OPEC Production Freeze Could Raise Oil Prices To $60 – Analysts

Whatapp News

ABUJA (Sundiata Post) – Latest push by Russia to reach agreement with the Organisation of Petroleum Exporting Countries (OPEC) may lead to oil price stability as President Vladimir Putin is keen to reach an agreement with the cartel to freeze oil production in hopes of prices regaining strength.
Russia is struggling economically, as it leads the world in energy exports and oil comprises 40 per cent of its revenue.
The country is considering tax reforms on oil companies, potentially hurting the industry further and this could lead to job cuts and shutting down of decade old wells.
With the U.S. shale boom supplying most of North America, OPEC has increased production to maintain their market share.
This has caused massive price reductions, putting many countries at a loss. Two years ago crude oil was priced at around $100/barrel, but in today’s inundated market it rests below $50.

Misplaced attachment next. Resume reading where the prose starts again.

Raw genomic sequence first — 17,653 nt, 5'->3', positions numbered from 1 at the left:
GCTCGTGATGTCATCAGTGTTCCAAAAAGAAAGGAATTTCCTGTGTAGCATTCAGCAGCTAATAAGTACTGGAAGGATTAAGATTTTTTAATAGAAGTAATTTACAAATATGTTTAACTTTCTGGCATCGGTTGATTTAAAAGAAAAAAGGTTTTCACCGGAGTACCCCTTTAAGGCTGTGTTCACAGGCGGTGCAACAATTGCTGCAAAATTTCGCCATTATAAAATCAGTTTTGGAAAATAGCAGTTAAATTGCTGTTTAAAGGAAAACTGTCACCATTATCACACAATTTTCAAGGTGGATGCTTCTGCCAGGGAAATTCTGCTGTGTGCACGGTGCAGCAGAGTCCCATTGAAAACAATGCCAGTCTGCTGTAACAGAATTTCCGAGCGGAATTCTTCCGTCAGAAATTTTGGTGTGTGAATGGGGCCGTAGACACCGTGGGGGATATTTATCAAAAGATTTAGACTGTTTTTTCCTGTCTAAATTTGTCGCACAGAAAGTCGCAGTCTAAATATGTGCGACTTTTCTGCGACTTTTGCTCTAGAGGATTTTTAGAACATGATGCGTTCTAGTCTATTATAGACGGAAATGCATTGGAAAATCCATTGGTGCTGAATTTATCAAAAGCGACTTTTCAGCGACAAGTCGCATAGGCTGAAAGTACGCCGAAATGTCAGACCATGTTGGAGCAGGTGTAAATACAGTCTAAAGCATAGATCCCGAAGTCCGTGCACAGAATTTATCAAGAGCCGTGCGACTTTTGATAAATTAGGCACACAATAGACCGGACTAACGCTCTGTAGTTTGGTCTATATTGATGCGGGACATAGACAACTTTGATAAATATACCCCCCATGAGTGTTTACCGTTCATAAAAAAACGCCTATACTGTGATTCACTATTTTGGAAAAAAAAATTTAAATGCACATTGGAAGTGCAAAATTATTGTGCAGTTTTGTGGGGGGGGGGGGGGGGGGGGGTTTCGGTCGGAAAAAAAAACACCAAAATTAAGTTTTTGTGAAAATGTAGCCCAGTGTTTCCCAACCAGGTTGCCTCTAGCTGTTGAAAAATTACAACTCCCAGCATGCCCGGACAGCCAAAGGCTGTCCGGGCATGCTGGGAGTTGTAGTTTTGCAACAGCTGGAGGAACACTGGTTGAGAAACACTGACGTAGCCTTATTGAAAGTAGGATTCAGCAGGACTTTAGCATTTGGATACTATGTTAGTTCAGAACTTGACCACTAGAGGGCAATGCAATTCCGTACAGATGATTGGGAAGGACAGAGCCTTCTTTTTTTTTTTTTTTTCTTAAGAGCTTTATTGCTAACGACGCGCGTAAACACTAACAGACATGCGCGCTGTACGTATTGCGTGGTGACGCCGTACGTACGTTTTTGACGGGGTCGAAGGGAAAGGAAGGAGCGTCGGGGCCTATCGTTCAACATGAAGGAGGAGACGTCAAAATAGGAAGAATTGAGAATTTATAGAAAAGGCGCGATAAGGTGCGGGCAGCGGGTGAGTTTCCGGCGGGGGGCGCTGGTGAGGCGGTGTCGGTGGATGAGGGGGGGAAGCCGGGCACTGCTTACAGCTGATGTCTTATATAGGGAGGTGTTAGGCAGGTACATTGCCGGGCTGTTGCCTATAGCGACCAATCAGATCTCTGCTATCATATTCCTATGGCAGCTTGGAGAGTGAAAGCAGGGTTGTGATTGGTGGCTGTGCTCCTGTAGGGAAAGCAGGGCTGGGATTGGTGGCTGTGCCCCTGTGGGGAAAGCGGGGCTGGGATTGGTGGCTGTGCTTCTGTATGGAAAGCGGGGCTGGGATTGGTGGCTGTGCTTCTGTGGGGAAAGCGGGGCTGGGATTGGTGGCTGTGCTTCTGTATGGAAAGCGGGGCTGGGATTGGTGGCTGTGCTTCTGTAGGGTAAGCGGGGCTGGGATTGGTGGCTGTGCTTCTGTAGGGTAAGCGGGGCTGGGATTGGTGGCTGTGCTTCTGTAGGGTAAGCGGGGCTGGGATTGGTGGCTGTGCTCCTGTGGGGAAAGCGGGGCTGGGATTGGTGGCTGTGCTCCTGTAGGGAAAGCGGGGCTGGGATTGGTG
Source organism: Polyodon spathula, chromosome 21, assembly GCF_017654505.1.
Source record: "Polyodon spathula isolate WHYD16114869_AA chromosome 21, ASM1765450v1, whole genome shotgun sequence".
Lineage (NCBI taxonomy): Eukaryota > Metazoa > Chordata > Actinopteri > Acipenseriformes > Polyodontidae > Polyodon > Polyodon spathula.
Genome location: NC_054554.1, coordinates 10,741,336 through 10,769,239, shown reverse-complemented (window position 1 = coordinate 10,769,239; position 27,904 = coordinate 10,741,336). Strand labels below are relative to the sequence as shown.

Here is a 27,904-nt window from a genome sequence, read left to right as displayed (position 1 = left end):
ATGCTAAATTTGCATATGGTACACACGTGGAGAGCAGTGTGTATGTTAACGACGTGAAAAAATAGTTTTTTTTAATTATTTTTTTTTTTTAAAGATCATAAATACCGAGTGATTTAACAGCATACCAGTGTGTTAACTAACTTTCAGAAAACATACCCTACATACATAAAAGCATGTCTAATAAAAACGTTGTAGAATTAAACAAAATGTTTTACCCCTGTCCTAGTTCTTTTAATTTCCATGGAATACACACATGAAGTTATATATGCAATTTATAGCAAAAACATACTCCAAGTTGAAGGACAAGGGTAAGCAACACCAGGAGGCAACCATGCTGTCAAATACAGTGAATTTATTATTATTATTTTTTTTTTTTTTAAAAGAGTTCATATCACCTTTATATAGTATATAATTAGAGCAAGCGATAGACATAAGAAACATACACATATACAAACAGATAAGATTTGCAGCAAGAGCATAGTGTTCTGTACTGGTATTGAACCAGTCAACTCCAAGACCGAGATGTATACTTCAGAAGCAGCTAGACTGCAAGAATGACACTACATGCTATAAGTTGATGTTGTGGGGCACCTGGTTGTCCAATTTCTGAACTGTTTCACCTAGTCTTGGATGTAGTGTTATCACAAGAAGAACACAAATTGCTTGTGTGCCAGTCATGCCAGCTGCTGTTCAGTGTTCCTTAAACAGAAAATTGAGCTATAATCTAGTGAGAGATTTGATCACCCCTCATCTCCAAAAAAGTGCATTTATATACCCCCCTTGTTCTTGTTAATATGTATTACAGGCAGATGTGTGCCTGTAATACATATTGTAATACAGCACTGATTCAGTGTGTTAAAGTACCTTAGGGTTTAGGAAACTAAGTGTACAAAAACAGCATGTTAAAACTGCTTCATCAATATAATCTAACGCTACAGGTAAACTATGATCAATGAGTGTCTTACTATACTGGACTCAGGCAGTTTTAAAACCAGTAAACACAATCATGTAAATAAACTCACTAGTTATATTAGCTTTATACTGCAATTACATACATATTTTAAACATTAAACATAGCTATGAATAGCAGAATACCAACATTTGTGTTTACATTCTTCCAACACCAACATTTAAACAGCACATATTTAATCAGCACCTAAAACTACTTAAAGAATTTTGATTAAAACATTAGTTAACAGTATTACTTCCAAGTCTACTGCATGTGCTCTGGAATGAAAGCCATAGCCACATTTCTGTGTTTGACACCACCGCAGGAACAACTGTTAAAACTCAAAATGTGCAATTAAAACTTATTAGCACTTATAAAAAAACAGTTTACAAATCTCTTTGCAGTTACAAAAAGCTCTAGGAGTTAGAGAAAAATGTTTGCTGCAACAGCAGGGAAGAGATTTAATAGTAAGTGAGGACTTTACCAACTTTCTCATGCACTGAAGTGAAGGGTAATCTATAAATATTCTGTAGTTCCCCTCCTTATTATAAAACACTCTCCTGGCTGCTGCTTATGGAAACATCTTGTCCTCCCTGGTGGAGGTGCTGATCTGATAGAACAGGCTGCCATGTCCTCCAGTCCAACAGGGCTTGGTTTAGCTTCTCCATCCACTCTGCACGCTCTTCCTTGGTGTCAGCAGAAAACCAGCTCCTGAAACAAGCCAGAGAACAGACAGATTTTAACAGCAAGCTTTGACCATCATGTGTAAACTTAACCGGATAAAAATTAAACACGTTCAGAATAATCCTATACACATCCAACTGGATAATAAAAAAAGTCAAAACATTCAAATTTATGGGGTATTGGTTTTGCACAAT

“I would very much like to hope that every participant of this market that’s interested in maintaining stable and fair global energy prices will in the end make the necessary decision,” said Putin.
Iran’s sanctions were recently lifted, allowing it to reenter the oil market and resume production.
World leaders agree that Iran needs to continue growth and shouldn’t be included in this production freeze.
To remain at the crippled production level would constrict Iran’s GDP growth, which is now being forecasted as high as 6 percent.
Saudi Arabia sees Iran as a competitor and if Iran is able to restore production to a level that is similar to that of before sanctions were imposed, Saudi Arabia could stand to lose some of its market share.
Saudi Arabia produces over 10 million barrels/day and continues to steadily grow.
Last month the country set a record of 10.69 million barrels/day while Iran has been fixed at a level just below 3 million barrels/day but has quickly regained a footing.
As at August Iran was producing 3.6 million barrels/day, an impressive amount having only been without sanctions since January.
Other OPEC members such as Iraq, Nigeria and Libya are debating whether or not to halt production.
A freeze doesn’t offer many incentives and will result in a cut in revenue and increase in the unemployment rate.
Terrorist groups have been attacking many pipelines, specifically in Nigeria, making production difficult as it is.

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